Most people starting a new venture spend at least some time, and sometimes spend a very considerable amount of time figuring out what their mission statement is. A mission statement is a short, concise summary of what youâ€™re setting out to do. It clearly defines your goals, values and scope, preventing enthusiastic entrepreneurs from trying to make their product or service be everything to everybody.
Most parents, however, find themselves with a new baby in their arms and then realize that their world has changed in a fundamental way. Â Old goals and pursuits may no longer align with new values that come with parenthood. Even parents whose children are partly grown may find themselves facing a big change that calls their previous values into question.
Parents and families can benefit from creating a mission statement that clearly defines the familyâ€™s goals and values. When you know where you want to go, it is easier to stay the course when winds blow or a dense fog rolls down the hills.
What Does a Parenting Mission Statement Look Like?
1. It is concise. A mission statement is ideally no longer than one or two sentences. Keep it short and sweet!
2. It is positive. Avoid defining yourself according to what you are not. Instead, focus on the aspects of your familyâ€™s life that you value, such as environmental sustainability, fostering healthy attachment or living simply.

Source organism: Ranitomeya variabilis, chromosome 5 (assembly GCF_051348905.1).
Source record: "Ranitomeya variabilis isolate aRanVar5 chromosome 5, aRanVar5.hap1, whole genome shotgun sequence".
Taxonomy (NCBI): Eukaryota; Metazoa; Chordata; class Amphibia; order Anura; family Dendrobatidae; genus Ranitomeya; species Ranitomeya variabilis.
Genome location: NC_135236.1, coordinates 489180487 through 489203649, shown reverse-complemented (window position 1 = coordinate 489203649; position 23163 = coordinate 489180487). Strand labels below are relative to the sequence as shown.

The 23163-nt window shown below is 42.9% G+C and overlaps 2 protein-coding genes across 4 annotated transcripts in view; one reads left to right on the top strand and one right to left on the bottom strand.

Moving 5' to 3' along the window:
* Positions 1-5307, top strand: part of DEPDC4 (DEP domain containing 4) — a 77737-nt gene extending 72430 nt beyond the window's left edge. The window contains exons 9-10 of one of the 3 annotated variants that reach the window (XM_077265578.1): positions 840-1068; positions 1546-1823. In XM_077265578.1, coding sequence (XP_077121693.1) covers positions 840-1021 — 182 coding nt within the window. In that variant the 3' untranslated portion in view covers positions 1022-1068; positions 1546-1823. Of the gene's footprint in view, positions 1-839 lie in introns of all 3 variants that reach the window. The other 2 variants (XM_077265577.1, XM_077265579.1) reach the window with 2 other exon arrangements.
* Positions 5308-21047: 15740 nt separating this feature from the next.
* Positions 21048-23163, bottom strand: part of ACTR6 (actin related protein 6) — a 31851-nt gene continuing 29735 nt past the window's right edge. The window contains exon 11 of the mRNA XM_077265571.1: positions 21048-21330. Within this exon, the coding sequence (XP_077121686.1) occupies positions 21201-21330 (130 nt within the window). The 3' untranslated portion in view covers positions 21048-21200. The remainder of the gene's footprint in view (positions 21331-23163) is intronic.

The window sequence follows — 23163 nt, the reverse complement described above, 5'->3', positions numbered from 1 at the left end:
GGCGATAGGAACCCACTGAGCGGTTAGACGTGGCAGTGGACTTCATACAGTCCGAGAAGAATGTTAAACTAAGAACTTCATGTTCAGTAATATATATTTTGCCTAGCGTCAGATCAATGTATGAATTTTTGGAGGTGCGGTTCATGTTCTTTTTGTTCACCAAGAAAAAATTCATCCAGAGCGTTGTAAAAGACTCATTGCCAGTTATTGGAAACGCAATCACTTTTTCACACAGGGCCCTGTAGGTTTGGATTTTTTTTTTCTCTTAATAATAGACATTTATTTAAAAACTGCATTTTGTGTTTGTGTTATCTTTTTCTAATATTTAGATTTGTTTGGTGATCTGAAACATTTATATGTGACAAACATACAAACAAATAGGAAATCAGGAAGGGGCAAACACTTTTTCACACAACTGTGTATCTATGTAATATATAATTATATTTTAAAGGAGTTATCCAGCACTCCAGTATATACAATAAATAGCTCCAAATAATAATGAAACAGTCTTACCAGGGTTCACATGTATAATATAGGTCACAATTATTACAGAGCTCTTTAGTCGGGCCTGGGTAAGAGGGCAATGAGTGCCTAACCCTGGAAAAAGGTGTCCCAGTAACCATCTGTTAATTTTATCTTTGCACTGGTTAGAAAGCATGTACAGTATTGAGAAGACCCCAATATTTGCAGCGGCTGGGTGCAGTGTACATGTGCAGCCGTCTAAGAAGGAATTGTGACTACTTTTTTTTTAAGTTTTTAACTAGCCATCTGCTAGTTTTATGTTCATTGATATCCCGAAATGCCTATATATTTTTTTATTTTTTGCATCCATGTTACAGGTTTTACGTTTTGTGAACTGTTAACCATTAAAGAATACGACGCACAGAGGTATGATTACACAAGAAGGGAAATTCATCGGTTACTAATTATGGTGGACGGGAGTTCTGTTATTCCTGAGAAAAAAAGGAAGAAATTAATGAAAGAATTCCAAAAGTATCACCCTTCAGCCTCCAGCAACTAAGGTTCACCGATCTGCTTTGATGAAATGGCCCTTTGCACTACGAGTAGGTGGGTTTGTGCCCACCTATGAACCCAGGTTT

3. It is inclusive. Hold a family meeting and allow all family members to contribute their ideas and values for the family. This can be a great opportunity to talk about similarities and differences between each family memberâ€™s views, but the mission statement should reflect everyoneâ€™s shared values.
4. It is accurate. Some time spent in quiet reflection can help you get in touch with what your true values are. Listen to the feeling in your gut, and the various aspects of your self that respond differently to different situation. It is ok to be conflicted sometimes, but your mission statement should reflect the core values that you hold most dear.
Iâ€™m working on my own parenting mission statement right now. Every now and then an interesting opportunity presents itself, either as paid work or a volunteer position, and my ears perk up a little. However, I know that Iâ€™m pretty much working at capacity as it is, and any other projects I take on mean that something else will need to come off my plate in order for that to happen. What is acceptable for me to outsource or delegate right now? Would this new opportunity bring me closer to my goals and values, or further away? All interesting questions, and ones which I think a clear mission statement would help me find answers to.
Do you have a mission statement as a parent? Does it help you make decisions that affect your whole family? Iâ€™d love to hear about it.